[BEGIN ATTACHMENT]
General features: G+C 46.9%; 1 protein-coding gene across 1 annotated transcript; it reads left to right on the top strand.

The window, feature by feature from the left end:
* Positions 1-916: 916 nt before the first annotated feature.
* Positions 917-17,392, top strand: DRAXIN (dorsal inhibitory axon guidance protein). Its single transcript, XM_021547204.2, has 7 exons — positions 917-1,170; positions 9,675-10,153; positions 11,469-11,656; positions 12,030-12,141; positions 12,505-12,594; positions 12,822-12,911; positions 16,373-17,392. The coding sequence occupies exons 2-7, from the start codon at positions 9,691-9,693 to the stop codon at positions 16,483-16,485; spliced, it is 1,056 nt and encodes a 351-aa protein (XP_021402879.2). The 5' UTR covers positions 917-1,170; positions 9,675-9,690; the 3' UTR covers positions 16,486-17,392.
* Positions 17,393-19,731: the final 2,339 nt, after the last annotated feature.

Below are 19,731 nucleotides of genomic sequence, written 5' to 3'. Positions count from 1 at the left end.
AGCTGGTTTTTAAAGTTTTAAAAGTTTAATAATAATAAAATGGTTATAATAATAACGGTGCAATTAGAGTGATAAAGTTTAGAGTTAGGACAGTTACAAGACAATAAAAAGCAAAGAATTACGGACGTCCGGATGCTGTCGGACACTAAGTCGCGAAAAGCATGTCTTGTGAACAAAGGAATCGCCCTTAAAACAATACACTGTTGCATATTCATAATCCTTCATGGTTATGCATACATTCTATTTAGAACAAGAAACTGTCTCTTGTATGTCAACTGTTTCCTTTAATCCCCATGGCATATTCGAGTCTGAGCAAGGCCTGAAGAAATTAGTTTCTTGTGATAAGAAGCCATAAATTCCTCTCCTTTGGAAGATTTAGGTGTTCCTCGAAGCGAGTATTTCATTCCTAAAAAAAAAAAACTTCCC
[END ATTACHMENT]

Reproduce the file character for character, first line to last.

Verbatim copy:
General features: G+C 46.9%; 1 protein-coding gene across 1 annotated transcript; it reads left to right on the top strand.

The window, feature by feature from the left end:
* Positions 1-916: 916 nt before the first annotated feature.
* Positions 917-17,392, top strand: DRAXIN (dorsal inhibitory axon guidance protein). Its single transcript, XM_021547204.2, has 7 exons — positions 917-1,170; positions 9,675-10,153; positions 11,469-11,656; positions 12,030-12,141; positions 12,505-12,594; positions 12,822-12,911; positions 16,373-17,392. The coding sequence occupies exons 2-7, from the start codon at positions 9,691-9,693 to the stop codon at positions 16,483-16,485; spliced, it is 1,056 nt and encodes a 351-aa protein (XP_021402879.2). The 5' UTR covers positions 917-1,170; positions 9,675-9,690; the 3' UTR covers positions 16,486-17,392.
* Positions 17,393-19,731: the final 2,339 nt, after the last annotated feature.

Below are 19,731 nucleotides of genomic sequence, written 5' to 3'. Positions count from 1 at the left end.
AGCTGGTTTTTAAAGTTTTAAAAGTTTAATAATAATAAAATGGTTATAATAATAACGGTGCAATTAGAGTGATAAAGTTTAGAGTTAGGACAGTTACAAGACAATAAAAAGCAAAGAATTACGGACGTCCGGATGCTGTCGGACACTAAGTCGCGAAAAGCATGTCTTGTGAACAAAGGAATCGCCCTTAAAACAATACACTGTTGCATATTCATAATCCTTCATGGTTATGCATACATTCTATTTAGAACAAGAAACTGTCTCTTGTATGTCAACTGTTTCCTTTAATCCCCATGGCATATTCGAGTCTGAGCAAGGCCTGAAGAAATTAGTTTCTTGTGATAAGAAGCCATAAATTCCTCTCCTTTGGAAGATTTAGGTGTTCCTCGAAGCGAGTATTTCATTCCTAAAAAAAAAAAACTTCCC